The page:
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The value of $s is dynamic. I need to extract the values that occur after the last | in between each [].

my $s = "[0|0|{A=145,B=2,C=12,D=18}|!][0|0|{A=167,B=2,C=67,D=17}|.1iit][196|0|{A=244,B=6,C=67,D=12}|10:48AM][204|0|{A=9,B=201,C=61,D=11}|Calculator][66|0|{A=145,B=450,C=49,D=14}|Coffee]";
my @parts = split(/\]/, $s);
foreach my $part (@parts)
    # Need to extract the values that occur after the last '|'
    # (for example: !, .1iit, 10:48AM, Calculator, Coffee)
    # and store each of the values separately in a hash     

Could someone help me out in this?


share|improve this question
up vote 1 down vote accepted

With regexes, when you think “I want the last of,” you should immediately think of the pattern .* because regex greed does just what you want.

For example, matching /^(.*)a(.*)$/ chops up "abababab" into

  • ababab in $1
  • a matched by the literal in the pattern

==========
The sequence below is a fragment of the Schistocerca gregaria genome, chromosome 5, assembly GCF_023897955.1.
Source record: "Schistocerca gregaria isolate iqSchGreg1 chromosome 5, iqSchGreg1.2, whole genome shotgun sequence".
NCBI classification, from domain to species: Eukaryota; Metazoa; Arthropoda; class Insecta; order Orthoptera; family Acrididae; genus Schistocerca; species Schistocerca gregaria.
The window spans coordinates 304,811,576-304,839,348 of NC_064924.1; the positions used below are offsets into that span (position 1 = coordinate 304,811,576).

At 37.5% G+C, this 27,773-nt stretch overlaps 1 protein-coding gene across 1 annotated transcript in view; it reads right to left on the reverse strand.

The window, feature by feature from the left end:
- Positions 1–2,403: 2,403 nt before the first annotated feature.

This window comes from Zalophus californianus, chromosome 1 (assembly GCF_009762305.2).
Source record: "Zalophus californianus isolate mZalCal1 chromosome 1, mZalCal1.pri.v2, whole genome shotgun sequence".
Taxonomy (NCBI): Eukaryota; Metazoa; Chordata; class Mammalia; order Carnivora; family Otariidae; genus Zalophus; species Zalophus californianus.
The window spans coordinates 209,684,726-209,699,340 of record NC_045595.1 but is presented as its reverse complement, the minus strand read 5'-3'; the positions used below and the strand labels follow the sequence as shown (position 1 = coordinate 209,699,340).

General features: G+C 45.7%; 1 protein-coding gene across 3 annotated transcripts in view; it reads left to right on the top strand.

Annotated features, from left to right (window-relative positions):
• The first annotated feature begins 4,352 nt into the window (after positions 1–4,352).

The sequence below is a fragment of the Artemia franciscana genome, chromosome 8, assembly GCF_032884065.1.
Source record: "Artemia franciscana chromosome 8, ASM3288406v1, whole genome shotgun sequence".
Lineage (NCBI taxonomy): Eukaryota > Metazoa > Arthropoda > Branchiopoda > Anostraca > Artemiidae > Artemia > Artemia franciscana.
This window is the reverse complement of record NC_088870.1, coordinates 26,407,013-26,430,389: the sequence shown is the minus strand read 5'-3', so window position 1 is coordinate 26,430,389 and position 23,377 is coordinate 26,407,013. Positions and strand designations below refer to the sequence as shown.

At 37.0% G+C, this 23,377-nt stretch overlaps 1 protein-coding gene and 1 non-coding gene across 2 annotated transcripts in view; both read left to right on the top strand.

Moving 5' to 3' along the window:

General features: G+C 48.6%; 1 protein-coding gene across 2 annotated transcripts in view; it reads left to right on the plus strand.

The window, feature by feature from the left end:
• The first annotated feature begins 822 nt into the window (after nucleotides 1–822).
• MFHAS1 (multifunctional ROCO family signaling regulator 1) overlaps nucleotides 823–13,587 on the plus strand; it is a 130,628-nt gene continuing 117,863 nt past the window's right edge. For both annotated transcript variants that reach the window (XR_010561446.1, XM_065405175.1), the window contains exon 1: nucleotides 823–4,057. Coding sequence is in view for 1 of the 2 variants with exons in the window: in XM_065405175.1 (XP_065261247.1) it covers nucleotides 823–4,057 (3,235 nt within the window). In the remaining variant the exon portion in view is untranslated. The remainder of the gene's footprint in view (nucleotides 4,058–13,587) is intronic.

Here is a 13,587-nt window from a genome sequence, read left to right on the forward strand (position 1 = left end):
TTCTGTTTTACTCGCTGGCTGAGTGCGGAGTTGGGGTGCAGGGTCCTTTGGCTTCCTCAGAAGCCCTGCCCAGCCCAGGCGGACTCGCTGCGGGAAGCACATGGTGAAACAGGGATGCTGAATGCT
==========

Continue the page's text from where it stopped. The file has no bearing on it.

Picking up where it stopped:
• b in $2

Let's think through the process of the match. Imagine .* as Augustus Gloop.

Augustus: Ausgezeichnet! The ^ anchor means I get to start at the beginning. From there, I shall eat all the candies!

Willie Wonka: But, my dear Augustus, you must share with the other children.

Augustus: Fine, I get "abababa" and they get "b". Happy?

Willie Wonka: But the next child in line doesn't like b candies.

Augustus: Then I shall keep "ababab" for myself and leave "ab" for the others.

At this point, Augustus has his big pile, humble little Charlie Bucket gets his single a, and Veruca Salt—although scowling about the meager quantity—gets at least something now.